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Fight of the century : Alice Paul battles Woodrow Wilson for the vote / Barb Rosenstack ; illustrations by Sarah Green

Rosenstock, Barb, (author.). Green, Sarah, (illustrator.).

Available copies

  • 2 of 2 copies available at LARL/NWRL Consortium.
  • 2 of 2 copies available at Lake Agassiz Regional Library. (Show preferred library)

Current holds

0 current holds with 2 total copies.

Location Call Number / Copy Notes Barcode Shelving Location Status Due Date
Crookston Public Library J 324.623 ROS (Text) 33500013215801 New Available -
Detroit Lakes Public Library J 324.623 ROS (Text) 33500013215819 New Available -

Record details

  • ISBN: 9781629799087
  • ISBN: 1629799084
  • Physical Description: 1 volume (unpaged) : color illustrations ; 29 cm.
  • Edition: First edition
  • Publisher: New York : Calkins Creek, an imprint of Boyds Mills & Kane, [2020]

Content descriptions

Bibliography, etc. Note:
Includes bibliographical references.
Formatted Contents Note:
Alice Paul vs. Woodrow Wilson (Alice Stokes Paul ; Thomas Woodrow Wilson) -- The Challenger/The Champion -- Round One -- In Woodrow's Corner -- Round Two -- In Alice's Corner -- Round Three -- In Woodrow's Corner -- Round Four -- In Alice's Corner -- Yes -- Nineteenth Amendment, ratified August 18, 1920 -- Author's Note -- A Brief Timeline of Women's Suffrage in the United States -- Bibliography -- Source Notes -- Acknowledgments -- About the Art -- Picture Credits.
Summary, etc.:
"This fight determines whether the women of the United States can vote, folks. The winner changes the country forever."--Back cover.
"When President Woodrow Wilson arrived in Washington, DC, to start his first term, women's rights leader Alice Paul was ready to demand an amendment to the Constitution that allowed women to vote. The president thought that idea was ridiculous! THEIR FIGHT BEGAN. For the next five years, Alice and her suffragists battered Wilson and his supporters with arguments and protests. Their peaceful pickets were met with ridicule and violence. Even when thrown in jail, Alice and her mighty group of women did not back down from the fight to have a say in how their country was run. With a spirit and determination that never quit, Alice Paul fought for the right for women's voices to be heard."--Jacket flap.
Reviews

  • Booklist Reviews : Booklist Reviews 2020 January #1
    This accessible storybook uses the metaphor of a prizefight to explain the battle between suffragist Alice Paul and President Woodrow Wilson over votes for women. In this corner, standing five feet six inches . . . begins the text, and from there, the action seesaws back and forth, with some rounds going to Wilson, others awarded to Paul. (She organizes parades; he ignores her. Women picket the White House; he has them arrested.) The action culminates with the passage of the Nineteenth Amendment and Paul declared the winner. The illustrations invoke period photographs, and while most portray actual historical events, some creatively show the protagonists squaring off in a boxing ring. Appended material fills out the story, helped by a time line, bibliography, and chapter notes, though only brief mention is made of the racist attitudes of many white women in the suffrage movement. It might require a bit of explanation to clarify what actually did take place, but overall this is an engaging way of making history fun and relevant. Grades 1-4. Copyright 2020 Booklist Reviews.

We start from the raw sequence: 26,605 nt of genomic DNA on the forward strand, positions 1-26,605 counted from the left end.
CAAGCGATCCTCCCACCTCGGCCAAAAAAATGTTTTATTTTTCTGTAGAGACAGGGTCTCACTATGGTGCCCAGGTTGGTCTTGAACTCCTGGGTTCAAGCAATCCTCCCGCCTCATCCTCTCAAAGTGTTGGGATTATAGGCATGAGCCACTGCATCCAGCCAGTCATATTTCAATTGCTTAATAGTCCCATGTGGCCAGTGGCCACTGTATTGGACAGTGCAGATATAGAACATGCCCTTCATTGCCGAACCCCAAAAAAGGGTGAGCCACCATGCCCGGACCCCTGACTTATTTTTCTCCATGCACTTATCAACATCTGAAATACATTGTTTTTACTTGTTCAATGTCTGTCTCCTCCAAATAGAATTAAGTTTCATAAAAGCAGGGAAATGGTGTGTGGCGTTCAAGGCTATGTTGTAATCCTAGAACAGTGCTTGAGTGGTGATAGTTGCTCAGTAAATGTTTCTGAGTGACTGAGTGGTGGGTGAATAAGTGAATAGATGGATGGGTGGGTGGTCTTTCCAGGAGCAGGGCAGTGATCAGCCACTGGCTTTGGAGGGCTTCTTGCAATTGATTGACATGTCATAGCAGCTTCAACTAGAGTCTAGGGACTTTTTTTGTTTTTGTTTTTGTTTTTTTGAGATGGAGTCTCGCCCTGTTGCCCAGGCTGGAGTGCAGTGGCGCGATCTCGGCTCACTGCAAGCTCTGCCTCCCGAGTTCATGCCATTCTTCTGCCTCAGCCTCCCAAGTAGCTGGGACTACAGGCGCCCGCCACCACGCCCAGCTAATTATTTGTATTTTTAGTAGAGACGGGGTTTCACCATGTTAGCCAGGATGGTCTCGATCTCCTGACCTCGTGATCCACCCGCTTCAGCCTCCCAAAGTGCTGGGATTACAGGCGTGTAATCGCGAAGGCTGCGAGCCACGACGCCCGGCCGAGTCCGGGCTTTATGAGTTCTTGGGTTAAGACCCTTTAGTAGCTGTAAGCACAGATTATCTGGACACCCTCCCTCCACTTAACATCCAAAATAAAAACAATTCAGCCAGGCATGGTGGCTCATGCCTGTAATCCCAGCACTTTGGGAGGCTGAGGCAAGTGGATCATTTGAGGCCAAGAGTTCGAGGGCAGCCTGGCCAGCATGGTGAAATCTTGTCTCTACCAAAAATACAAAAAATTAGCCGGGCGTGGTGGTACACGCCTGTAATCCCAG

• Booklist Reviews : Booklist Reviews 2020 January #1
    This accessible storybook uses the metaphor of a prizefight to explain the battle between suffragist Alice Paul and President Woodrow Wilson over votes for women. In this corner, standing five feet six inches . . . begins the text, and from there, the action seesaws back and forth, with some rounds going to Wilson, others awarded to Paul. (She organizes parades; he ignores her. Women picket the White House; he has them arrested.) The action culminates with the passage of the Nineteenth Amendment and Paul declared the winner. The illustrations invoke period photographs, and while most portray actual historical events, some creatively show the protagonists squaring off in a boxing ring. Appended material fills out the story, helped by a time line, bibliography, and chapter notes, though only brief mention is made of the racist attitudes of many white women in the suffrage movement. It might require a bit of explanation to clarify what actually did take place, but overall this is an engaging way of making history fun and relevant. Grades 1-4. Copyright 2020 Booklist Reviews.

Author Notes

Barb Rosenstock is the award-winning author of many picture-book biographies for Calkins Creek. Her picture book on Vasily Kandinsky, The Noisy Paint Box, was a 2015 Caldecott Honor book. Visit barbrosenstock.com.

Sarah Green is a RISD-educated illustrator and designer born and based in San Francisco. She is the illustrator of numerous picture books, including Dorothea Lange: The Photographer Who Found the Faces of the Depression by Carole Boston Weatherford and Elizabeth Warren: Nevertheless She Persisted by Susan Wood. Visit sarahgreenillustration.com.

Subject: Paul, Alice, 1885-1977 > Juvenile literature.
Wilson, Woodrow, 1856-1924 > Juvenile literature.
Suffragists > United States > Juvenile literature.
Women > Suffrage > United States > History > Juvenile literature.
Women's rights > United States > History > Juvenile literature.
United States. Constitution. 19th Amendment > Juvenile literature.

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